It’s been a while since I’ve posted much about waterfalls. I haven’t really seen too many in the past few months, and haven’t had much time to sit down and post about older ones. This weekend, though, I had a chance to take a trip to Oklahoma, partly because I knew there was a waterfall I wanted to see.
My father said to me, “I always thought Oklahoma was just flat.” And I’m guessing a lot of it could be… And yet, there are hillier areas. In the eastern portion of the state, you can find Natural Falls. In the center of the state, you can find Turner Falls, hidden among the Arbuckle Mountains. The area is surprisingly beautiful, and this is after it rained much of the time. (I think I enjoyed the fact it was about 40+ degrees warmer than home.)
Both of them are about 70′ tall. Turner Falls is often called the tallest, but Natural Falls seems equally as tall. Turner Falls is wider, though. What I liked about Turner Falls was the geology surrounding the falls. It almost seemed as if there were the remnants of lava flows from long ago, as the rock seemed very similar to ones I had seen in lava fields in California and Hawaii. The colors of the rocks and the tree leaves made the falls even more interesting. The rainy weather meant the falls were also flowing well. Overall, it was definitely cool to see Turner Falls. And if you have the time, go searching for what I believe are a few other falls in the area.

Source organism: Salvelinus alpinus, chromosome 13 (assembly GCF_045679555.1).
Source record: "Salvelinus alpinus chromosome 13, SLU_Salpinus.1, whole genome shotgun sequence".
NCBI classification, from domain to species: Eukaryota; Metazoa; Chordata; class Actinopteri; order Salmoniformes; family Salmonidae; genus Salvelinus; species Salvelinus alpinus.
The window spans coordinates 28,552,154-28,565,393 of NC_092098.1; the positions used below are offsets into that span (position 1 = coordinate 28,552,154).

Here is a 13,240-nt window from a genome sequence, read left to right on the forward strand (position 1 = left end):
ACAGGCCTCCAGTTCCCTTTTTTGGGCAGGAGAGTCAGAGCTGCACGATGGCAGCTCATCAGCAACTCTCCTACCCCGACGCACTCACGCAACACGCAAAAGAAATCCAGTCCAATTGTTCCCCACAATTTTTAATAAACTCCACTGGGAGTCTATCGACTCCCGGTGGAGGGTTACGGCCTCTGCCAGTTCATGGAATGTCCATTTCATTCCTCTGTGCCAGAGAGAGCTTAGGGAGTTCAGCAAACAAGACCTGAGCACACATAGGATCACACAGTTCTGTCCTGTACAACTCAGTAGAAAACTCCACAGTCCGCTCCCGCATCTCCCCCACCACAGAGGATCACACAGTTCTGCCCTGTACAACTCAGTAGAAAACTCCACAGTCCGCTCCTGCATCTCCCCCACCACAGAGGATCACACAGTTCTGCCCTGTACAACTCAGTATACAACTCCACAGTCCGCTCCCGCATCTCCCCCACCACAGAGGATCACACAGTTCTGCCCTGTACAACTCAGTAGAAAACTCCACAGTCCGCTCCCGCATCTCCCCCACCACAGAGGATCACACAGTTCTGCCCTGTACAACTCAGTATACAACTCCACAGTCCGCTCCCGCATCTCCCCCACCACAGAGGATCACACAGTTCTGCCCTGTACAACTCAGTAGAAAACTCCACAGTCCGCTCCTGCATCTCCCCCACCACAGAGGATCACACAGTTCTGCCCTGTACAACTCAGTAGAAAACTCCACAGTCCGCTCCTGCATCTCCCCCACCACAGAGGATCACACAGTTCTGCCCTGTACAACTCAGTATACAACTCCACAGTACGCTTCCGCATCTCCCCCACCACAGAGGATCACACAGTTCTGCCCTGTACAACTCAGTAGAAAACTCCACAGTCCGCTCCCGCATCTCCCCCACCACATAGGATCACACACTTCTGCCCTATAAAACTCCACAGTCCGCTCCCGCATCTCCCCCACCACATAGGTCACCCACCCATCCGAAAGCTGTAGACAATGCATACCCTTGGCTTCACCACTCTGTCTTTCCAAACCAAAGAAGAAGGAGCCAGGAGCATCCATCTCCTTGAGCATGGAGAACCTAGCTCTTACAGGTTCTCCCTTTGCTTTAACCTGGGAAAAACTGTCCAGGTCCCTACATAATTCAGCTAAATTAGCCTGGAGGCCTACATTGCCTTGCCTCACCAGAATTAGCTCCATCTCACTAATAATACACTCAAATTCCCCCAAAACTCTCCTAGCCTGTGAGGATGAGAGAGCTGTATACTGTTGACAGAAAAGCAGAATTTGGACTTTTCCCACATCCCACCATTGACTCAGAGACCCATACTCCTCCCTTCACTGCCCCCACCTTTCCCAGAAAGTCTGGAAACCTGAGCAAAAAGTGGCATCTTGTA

1) Follow I-35 south from Oklahoma City (or north from Dallas). If you are heading south, you would pass the town of Davis, and then you would see a sign for Turner Falls. In the daytime, it was pretty hard to miss.
2) Exit I-35 at those signs. (If you’re headed north, there’s a sign also.)
3) Follow US-77 to the Turner Falls Park entrance. If you miss the entrance, you would loop right back around to I-35.
4) The entrance fee in winter is a very nice $4 per person (compared to the summer rate of $12 per person). There is a short hike to the falls.
Distance of Hike: 0.1 miles (along a paved path)
Height: 77′ or so (Is some of it hidden from view?)
Where in the World is Turner Falls?: map